When we say “External Reminders”, what we mean is any object or arrangement designed to tweak our awareness, either softly or with a big old “THWAK!” to the head, as a matter of design, to encourage connection with performing or executing a specific goal or activity.

In numerous studies, a connection between associations of features in an environment with a specific behavior will influence the subjects in the desired direction.

Even flashing words associated with strength, agility and youth near subjects who are performing an otherwise unconnected task (and irrelevant to the actual study) will cross a lengthy corridor faster (the real test), than subjects who had words associated with age and weakness flashed in their environments.

In other words – environment counts. Is this such an outrageous notion? For decades business people placed photographs of their families on their desks.

Today… anything goes – one’s pet, one’s car, etc. – these are memory prompts for what is important and, perhaps, temporary moments of distractions from the horrors of contemporary office work.

Beyond reminders to pick up milk on the way home, how we organize and adorn our spaces can be powerful reminders, even when we are not consciously aware of them, of what we are working for and where we are going.

Imagine that how you organize your home and office is already influencing you… what is it saying? Is it a mumble, a shriek or a kind of rheumatic wheezy clearing of the throat?

I’m sure you are aware that extensive studies have been on the impact of color and shape on emotions. Now we know that even “knick-knacks”, and posters and objet d’art have a subtle influence on us… so we use that to our advantage.

You will recall when we spoke about using Post-It notes for placing phrases on them. Now we extend that notion to include anything and everything that reminds us or prompts towards focusing on and recalling what is important to us.

I’m reminded of a story about a person setting up a business in Taiwan who, while using the services of a Feng Shui consultant to “enhance the qi flow” of the office, failed to understand why the consultant was “junking up” their place with ratty old symbolic nonsense.

One of these ratty old pieces of nonsense as the guy called it, was a beautiful, antique lacquered bowl, 1/3 filled with tiny black seeds, and then three antique Chinese coins, intricately tied together with red thread, standing in the seeds.

The instruction was that the bowl had to go in a specific place on his desk and the desk had to be kept clean.

When considering his goals and directions and what he was seeking, it turned out he wanted build his business so that he could make a better legacy for his children than he had received.

Well… what else could the consultant say than, “Will you please stop for a moment and consider what you just said, and look at that beautiful lacquered bowl, made by someone else’s ancestor long ago. It was MEANT to be handed-down. And looks what’s in it. Seeds. What are seeds for?”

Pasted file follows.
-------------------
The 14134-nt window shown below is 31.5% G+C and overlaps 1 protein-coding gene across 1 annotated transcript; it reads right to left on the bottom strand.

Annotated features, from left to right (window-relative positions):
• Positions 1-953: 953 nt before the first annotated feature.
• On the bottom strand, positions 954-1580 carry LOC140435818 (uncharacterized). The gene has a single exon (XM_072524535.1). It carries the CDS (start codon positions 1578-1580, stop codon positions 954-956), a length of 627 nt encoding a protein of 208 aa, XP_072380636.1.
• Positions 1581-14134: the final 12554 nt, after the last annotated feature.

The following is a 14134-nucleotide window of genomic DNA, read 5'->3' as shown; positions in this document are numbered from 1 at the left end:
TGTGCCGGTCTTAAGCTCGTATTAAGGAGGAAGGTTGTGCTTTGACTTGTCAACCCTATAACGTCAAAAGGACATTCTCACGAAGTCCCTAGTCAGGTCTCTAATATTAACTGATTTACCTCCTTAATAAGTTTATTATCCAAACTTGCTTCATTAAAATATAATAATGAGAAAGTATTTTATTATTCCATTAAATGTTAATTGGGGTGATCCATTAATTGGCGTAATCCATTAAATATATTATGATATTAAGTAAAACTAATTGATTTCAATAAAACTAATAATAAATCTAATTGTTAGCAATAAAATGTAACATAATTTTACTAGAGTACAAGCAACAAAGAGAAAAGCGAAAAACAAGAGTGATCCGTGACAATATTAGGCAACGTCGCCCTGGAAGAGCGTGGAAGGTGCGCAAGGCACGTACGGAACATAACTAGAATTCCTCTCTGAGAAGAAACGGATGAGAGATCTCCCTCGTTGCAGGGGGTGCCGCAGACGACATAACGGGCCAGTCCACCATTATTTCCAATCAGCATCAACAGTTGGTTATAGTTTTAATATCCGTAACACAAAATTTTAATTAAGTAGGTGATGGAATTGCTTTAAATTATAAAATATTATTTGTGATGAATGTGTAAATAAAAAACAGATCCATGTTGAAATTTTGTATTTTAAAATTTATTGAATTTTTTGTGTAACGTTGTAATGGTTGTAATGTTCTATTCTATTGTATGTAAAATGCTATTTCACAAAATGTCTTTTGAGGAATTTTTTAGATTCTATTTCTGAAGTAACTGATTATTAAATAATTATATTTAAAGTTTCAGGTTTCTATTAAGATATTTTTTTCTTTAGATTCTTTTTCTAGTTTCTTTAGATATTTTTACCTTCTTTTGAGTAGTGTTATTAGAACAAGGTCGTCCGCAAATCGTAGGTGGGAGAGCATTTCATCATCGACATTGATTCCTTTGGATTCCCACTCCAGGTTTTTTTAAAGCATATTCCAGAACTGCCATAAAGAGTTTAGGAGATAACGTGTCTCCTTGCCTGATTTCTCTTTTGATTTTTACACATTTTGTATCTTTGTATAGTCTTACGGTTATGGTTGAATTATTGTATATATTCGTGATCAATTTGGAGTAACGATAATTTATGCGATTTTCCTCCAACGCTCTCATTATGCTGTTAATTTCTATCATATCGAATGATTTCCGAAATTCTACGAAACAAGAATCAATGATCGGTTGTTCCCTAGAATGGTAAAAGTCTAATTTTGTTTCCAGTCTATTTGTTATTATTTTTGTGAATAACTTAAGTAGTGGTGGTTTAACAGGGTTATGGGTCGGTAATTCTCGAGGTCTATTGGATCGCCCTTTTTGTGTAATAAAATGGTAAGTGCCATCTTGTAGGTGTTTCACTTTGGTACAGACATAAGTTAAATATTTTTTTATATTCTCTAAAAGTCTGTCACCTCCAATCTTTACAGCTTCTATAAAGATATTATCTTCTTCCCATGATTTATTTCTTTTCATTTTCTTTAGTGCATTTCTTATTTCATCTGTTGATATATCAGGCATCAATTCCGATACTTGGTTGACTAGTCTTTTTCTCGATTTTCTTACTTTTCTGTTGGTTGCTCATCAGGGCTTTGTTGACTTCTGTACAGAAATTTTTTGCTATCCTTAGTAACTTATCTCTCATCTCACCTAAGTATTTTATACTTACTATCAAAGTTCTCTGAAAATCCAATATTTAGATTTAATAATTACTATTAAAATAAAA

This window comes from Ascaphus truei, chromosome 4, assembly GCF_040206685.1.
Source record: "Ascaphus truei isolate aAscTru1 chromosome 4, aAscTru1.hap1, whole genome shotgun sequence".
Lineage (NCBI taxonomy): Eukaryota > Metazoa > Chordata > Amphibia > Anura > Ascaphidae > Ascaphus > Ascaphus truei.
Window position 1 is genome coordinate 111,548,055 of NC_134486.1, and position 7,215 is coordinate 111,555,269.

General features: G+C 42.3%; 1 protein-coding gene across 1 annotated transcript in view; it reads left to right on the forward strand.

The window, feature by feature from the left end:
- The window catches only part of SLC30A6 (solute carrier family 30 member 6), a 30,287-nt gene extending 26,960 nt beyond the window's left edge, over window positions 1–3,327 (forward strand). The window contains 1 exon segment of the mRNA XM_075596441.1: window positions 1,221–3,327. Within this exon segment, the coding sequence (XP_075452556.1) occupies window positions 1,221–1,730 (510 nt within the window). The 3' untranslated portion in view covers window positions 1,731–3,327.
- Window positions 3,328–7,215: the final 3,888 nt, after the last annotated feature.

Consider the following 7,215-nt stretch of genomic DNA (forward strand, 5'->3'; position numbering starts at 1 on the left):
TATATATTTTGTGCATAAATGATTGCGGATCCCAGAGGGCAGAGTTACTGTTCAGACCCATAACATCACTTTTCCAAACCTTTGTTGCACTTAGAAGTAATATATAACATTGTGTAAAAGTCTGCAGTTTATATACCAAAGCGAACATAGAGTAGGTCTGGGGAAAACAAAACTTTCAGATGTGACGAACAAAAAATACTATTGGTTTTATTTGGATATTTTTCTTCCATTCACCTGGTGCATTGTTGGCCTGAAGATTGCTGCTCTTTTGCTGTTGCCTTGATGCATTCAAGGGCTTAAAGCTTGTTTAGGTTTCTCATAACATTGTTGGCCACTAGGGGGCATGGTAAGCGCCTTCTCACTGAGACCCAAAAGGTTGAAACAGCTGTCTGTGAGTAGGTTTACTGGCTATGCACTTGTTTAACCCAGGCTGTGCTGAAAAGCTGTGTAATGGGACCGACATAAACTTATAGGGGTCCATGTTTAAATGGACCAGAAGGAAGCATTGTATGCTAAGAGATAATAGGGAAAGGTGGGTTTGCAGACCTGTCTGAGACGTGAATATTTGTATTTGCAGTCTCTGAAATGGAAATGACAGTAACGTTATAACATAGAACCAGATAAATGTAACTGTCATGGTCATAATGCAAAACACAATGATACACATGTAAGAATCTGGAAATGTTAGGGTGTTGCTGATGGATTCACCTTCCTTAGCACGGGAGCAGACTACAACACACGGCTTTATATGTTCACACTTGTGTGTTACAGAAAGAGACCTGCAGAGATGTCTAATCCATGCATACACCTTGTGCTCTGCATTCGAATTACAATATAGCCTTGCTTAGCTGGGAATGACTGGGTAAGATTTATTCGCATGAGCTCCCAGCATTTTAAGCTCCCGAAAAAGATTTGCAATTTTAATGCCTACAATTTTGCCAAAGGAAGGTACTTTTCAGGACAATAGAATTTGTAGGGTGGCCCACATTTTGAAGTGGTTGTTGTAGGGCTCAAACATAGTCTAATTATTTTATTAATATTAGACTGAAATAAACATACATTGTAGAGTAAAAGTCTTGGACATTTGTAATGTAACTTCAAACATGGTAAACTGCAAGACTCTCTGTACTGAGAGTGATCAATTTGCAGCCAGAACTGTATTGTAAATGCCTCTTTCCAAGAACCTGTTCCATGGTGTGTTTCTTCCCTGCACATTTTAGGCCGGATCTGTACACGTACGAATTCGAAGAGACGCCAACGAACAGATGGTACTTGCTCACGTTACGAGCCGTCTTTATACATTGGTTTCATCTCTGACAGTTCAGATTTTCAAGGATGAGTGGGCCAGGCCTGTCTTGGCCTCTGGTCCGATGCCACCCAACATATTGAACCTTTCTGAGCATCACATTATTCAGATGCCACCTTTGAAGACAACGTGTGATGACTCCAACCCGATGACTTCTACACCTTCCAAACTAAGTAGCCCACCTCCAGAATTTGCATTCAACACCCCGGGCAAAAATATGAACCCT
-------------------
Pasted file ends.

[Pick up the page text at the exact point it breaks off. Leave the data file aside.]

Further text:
The businessperson understood the concept. He said, “They are for the future”. He was starting to tear up. The consultant explained, “And lovingly placed in the middle of those seeds for the future are three ancient coins tied together, so that they cannot be lost or separated…”

Now, the businessperson begins and ends each day gently wiping dust from the bowl, and making sure its area was clear and it was where it should be.
It became clear he had changed his mind about the Feng Shui. It wasn’t old junk, but a powerful reminder. The “bowl incident” as he called it later, became a significant reminder that became a conscious ritual.

They don’t even have to be that. Another successful woman used post cards from cities she had visited and small, meaningful items from each place (NOT hotel ashtrays) arranged in her home office and she said it made her feel more focused on what she was doing for the future.

You can use anything to create and enhance your environment to subtly or more boldly remind you of the what’s, why’s, and how’s of what is important to you.

There are enough hints here but here is an exercise:

  1. Take your biggest or most important goal or project. Think about what it will be doing for you, getting for you or giving you if you are successful. Think about the words or concepts associated with that and write them down.
  2. Find the best word that evokes them all, but in one word.
  3. Now find several different ways to make that word concrete, into a object. You could start with a piece of paper, write the word on it, and post it boldly. You could use refrigerator magnets, put it on the fridge, and move it around each time you pass it. You could write it in soap (or a grease pencil) on your bathroom mirror. You could put it on Post It notes and stick them around your home. You could find poems that contain the word or are about the word and post large quotes from them and make a wallpaper jpeg from it on your computer. You could find celebrity quotes that contain the word or are about the word. You could find an object that stands for the word. If you have children, you could ask them to write the word…
  4. For two weeks, fill your space with associations small and not so small about the word; then live with them for a few weeks…

Use your environment, craft it, and let it inform you while you are otherwise occupied. This is a subtle-wise hack but very powerful robot-judo. Give it a try.

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